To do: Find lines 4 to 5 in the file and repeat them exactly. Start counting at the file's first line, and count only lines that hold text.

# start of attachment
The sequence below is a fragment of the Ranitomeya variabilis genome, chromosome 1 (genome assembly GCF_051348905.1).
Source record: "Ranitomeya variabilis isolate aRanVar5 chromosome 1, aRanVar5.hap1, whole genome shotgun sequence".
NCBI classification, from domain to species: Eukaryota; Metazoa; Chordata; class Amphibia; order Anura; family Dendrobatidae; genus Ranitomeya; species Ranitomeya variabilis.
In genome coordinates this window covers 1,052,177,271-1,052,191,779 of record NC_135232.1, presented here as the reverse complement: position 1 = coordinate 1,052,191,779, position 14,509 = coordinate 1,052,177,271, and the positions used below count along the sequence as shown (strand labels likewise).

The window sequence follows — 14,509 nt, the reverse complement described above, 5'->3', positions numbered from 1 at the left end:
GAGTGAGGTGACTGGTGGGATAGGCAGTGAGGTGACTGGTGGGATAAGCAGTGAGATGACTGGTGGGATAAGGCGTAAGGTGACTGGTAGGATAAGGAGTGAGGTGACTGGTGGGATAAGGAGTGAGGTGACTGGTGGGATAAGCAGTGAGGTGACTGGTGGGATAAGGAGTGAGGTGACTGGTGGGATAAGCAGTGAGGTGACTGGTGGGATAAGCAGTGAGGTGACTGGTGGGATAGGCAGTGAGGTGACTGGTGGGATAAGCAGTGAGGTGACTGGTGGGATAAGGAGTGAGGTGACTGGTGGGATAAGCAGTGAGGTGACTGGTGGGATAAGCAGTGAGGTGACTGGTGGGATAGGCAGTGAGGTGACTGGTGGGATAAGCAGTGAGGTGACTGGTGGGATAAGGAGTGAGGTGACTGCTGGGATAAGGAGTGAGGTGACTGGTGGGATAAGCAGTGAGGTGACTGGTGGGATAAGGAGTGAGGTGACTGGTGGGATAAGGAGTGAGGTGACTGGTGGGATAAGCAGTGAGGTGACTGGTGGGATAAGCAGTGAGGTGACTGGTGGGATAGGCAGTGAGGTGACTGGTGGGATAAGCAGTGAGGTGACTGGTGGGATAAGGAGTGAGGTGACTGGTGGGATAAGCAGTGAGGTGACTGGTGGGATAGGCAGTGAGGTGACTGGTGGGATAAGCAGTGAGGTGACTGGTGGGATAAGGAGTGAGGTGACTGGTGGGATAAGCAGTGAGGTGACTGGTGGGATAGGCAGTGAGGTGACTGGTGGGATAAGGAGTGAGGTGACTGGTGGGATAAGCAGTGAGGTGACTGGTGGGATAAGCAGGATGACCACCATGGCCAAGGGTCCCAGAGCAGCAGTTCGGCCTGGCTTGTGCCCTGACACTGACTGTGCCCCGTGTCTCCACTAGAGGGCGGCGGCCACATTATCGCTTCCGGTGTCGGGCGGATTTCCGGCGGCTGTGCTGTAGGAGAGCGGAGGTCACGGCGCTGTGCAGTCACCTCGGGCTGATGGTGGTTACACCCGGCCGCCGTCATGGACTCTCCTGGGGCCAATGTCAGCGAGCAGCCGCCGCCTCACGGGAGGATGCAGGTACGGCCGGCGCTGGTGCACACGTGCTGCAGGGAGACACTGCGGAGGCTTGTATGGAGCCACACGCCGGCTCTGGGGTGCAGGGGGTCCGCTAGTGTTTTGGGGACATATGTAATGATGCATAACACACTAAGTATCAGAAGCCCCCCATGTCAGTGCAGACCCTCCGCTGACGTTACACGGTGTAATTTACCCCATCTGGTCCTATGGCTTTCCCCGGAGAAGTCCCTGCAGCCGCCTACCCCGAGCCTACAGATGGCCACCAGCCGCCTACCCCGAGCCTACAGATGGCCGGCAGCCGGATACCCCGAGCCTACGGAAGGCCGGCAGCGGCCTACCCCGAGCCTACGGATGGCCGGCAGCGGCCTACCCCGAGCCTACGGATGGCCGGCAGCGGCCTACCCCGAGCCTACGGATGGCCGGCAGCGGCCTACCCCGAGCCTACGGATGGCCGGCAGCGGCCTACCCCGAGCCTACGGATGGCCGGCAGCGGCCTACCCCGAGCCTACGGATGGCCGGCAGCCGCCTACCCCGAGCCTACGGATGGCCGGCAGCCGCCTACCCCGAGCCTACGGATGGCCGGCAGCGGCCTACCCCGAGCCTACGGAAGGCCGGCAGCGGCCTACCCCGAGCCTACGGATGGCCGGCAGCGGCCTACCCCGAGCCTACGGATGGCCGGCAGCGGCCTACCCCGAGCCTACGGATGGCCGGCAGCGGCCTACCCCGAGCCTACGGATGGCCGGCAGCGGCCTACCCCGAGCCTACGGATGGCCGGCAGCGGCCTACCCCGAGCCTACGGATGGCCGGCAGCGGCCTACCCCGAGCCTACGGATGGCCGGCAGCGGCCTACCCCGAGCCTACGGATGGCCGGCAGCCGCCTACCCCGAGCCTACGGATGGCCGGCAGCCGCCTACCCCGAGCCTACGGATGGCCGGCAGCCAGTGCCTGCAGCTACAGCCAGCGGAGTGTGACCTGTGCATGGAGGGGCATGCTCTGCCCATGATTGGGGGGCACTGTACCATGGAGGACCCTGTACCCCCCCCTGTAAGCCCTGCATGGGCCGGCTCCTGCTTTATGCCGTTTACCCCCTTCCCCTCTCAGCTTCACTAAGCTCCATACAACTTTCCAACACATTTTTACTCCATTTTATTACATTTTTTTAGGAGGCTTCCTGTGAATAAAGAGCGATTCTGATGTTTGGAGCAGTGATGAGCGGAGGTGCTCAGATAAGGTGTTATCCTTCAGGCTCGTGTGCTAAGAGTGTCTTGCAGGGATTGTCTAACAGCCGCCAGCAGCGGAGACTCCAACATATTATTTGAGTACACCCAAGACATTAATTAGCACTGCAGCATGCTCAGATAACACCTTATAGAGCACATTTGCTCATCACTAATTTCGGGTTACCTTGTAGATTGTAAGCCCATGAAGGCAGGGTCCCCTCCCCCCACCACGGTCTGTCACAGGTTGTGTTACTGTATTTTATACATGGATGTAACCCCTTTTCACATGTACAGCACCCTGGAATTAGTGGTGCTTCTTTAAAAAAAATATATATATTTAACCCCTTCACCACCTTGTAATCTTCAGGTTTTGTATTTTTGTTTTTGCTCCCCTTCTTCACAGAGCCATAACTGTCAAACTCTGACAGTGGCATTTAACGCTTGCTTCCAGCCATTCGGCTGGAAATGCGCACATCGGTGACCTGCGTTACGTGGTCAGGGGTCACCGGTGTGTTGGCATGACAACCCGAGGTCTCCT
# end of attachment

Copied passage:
In genome coordinates this window covers 1,052,177,271-1,052,191,779 of record NC_135232.1, presented here as the reverse complement: position 1 = coordinate 1,052,191,779, position 14,509 = coordinate 1,052,177,271, and the positions used below count along the sequence as shown (strand labels likewise).

The window sequence follows — 14,509 nt, the reverse complement described above, 5'->3', positions numbered from 1 at the left end: